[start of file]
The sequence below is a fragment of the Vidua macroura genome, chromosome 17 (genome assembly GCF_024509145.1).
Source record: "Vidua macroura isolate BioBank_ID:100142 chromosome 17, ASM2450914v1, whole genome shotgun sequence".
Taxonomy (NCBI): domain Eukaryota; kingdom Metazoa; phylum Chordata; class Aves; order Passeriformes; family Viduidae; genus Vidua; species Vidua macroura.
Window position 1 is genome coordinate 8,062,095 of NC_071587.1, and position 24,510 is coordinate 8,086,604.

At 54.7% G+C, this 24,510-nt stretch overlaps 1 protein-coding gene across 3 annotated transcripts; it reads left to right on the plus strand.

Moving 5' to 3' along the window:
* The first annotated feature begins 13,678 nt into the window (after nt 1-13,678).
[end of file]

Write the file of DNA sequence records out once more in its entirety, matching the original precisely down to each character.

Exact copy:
The sequence below is a fragment of the Vidua macroura genome, chromosome 17 (genome assembly GCF_024509145.1).
Source record: "Vidua macroura isolate BioBank_ID:100142 chromosome 17, ASM2450914v1, whole genome shotgun sequence".
Taxonomy (NCBI): domain Eukaryota; kingdom Metazoa; phylum Chordata; class Aves; order Passeriformes; family Viduidae; genus Vidua; species Vidua macroura.
Window position 1 is genome coordinate 8,062,095 of NC_071587.1, and position 24,510 is coordinate 8,086,604.

At 54.7% G+C, this 24,510-nt stretch overlaps 1 protein-coding gene across 3 annotated transcripts; it reads left to right on the plus strand.

Moving 5' to 3' along the window:
* The first annotated feature begins 13,678 nt into the window (after nt 1-13,678).